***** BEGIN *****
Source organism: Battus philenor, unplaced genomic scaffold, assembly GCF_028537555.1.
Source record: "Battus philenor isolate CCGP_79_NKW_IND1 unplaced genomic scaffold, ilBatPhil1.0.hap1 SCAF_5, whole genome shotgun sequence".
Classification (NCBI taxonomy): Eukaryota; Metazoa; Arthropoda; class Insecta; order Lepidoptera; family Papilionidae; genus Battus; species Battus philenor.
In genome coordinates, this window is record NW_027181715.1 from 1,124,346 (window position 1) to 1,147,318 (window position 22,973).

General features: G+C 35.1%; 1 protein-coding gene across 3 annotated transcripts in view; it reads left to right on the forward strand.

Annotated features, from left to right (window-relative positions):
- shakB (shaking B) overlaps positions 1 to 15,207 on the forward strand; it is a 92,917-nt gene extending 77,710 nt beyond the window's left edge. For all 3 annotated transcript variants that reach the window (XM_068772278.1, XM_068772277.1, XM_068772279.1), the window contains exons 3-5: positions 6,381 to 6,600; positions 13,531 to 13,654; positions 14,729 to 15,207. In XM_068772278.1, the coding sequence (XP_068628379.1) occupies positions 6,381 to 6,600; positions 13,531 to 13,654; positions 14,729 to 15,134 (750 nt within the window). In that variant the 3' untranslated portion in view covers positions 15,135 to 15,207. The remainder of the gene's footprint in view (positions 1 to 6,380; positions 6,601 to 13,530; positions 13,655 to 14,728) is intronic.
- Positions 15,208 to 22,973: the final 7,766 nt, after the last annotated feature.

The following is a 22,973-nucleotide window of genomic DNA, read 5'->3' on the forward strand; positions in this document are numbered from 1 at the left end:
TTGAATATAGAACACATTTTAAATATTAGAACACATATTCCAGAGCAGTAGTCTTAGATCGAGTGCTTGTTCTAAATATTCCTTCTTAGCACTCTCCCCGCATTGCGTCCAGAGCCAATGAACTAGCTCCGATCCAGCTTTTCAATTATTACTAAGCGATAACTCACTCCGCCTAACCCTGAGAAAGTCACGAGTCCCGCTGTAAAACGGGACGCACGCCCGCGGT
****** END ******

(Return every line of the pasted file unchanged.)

Source organism: Battus philenor, unplaced genomic scaffold, assembly GCF_028537555.1.
Source record: "Battus philenor isolate CCGP_79_NKW_IND1 unplaced genomic scaffold, ilBatPhil1.0.hap1 SCAF_5, whole genome shotgun sequence".
Classification (NCBI taxonomy): Eukaryota; Metazoa; Arthropoda; class Insecta; order Lepidoptera; family Papilionidae; genus Battus; species Battus philenor.
In genome coordinates, this window is record NW_027181715.1 from 1,124,346 (window position 1) to 1,147,318 (window position 22,973).

General features: G+C 35.1%; 1 protein-coding gene across 3 annotated transcripts in view; it reads left to right on the forward strand.

Annotated features, from left to right (window-relative positions):
- shakB (shaking B) overlaps positions 1 to 15,207 on the forward strand; it is a 92,917-nt gene extending 77,710 nt beyond the window's left edge. For all 3 annotated transcript variants that reach the window (XM_068772278.1, XM_068772277.1, XM_068772279.1), the window contains exons 3-5: positions 6,381 to 6,600; positions 13,531 to 13,654; positions 14,729 to 15,207. In XM_068772278.1, the coding sequence (XP_068628379.1) occupies positions 6,381 to 6,600; positions 13,531 to 13,654; positions 14,729 to 15,134 (750 nt within the window). In that variant the 3' untranslated portion in view covers positions 15,135 to 15,207. The remainder of the gene's footprint in view (positions 1 to 6,380; positions 6,601 to 13,530; positions 13,655 to 14,728) is intronic.
- Positions 15,208 to 22,973: the final 7,766 nt, after the last annotated feature.

The following is a 22,973-nucleotide window of genomic DNA, read 5'->3' on the forward strand; positions in this document are numbered from 1 at the left end:
TTGAATATAGAACACATTTTAAATATTAGAACACATATTCCAGAGCAGTAGTCTTAGATCGAGTGCTTGTTCTAAATATTCCTTCTTAGCACTCTCCCCGCATTGCGTCCAGAGCCAATGAACTAGCTCCGATCCAGCTTTTCAATTATTACTAAGCGATAACTCACTCCGCCTAACCCTGAGAAAGTCACGAGTCCCGCTGTAAAACGGGACGCACGCCCGCGGT